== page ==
DNR tips for keeping drinking water safe

Thursday, March 20, 2008

The Missouri Department of Natural Resources is advising Missouri residents to take precautions with their drinking water due to the recent flooding activities across the state.

Due to the recent rain events, some public water systems have experienced flooding, cracking water lines, low water pressure and, in some instances, complete water outages. Low pressure and broken lines allow contaminants to enter drinking water, so people in these situations need to consider boiling their drinking water.

Residents should contact their public water supply directly for further information and consult the local news media for notification when any health advisories have been issued or lifted. The local water supplier has the most up-to-date information about problems in the area, such as broken water mains, low water pressure or any other possible sources of contamination.

"If an area was without water pressure for any period of time, residents should boil their water for three minutes for drinking.This should continue until they are notified that samples have been taken proving the water is safe to drink," said Department of Natural Resources Director Doyle Childers. "We have advised water systems to collect and test three samples in one day to ensure the water is safe."

While loss of pressure does not necessarily mean the water has been contaminated, it does mean that there is the potential that contamination inside houses, businesses and factories could flow backward into the water system and carried to customers. As long as adequate water pressure has been maintained through the flood, people should need only to flush their water pipes.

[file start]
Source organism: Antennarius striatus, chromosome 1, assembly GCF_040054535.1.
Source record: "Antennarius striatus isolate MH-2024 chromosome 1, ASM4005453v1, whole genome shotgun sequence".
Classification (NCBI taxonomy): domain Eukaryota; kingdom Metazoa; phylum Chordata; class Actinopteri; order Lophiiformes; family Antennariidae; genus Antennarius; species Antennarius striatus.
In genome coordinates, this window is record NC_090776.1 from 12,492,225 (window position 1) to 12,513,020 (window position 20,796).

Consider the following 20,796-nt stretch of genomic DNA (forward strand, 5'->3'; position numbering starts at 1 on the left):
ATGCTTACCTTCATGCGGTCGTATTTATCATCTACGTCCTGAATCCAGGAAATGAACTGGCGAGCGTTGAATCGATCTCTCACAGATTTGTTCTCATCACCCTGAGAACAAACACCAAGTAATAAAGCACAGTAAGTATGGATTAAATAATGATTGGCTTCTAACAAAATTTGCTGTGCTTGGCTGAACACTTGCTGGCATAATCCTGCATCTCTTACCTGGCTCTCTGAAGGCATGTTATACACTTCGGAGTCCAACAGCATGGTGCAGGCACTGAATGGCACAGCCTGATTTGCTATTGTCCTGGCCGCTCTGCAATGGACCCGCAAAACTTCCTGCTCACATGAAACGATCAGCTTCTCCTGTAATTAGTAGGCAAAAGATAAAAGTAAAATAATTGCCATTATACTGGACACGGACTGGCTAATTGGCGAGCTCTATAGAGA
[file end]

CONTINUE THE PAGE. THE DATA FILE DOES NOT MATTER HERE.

Boil Water Procedures

  • Boil water vigorously for three minutes prior to use. Use only boiled water for drinking, brushing teeth, diluting fruit juices and all other food preparation or consumption. Use of bottled water may be a feasible, though relatively expensive, alternative to boiling tap water when under a boil water order.
  • Do not use ice from a household automatic icemaker or use any ice made with un-boiled water from this system. Make ice cubes with water that has been boiled or purchase ice.
  • Disinfect dishes and other food contact surfaces by immersing for at least one minute in clean tap water that contains one teaspoon of unscented household bleach per gallon of water.
  • Allow water to cool sufficiently before drinking.

Water used for hand washing or bathing does not generally need to be boiled. Supervision of children is necessary while bathing to ensure they do not ingest water. Boil water advisories typically last about two days, allowing systems to return operating pressure to normal, collect samples for bacteriological testing and receive the laboratory results.

If boiling water is not feasible, several procedures for chemical disinfection of drinking water can be found at www.epa.gov/safewater/faq/emerg.html.

The department encourages individuals who experience water outages or have questions about their drinking water to contact the nearest Department of Natural Resources' Regional Office by calling

1-800-361-4827 or (573) 751-5331 or if available by visiting the Web at www.dnr.mo.gov/regions/regions.htm. To see a map of current boil orders in the state, visit www.dnr.mo.gov/env/wpp/boil/boilmap.jpg.

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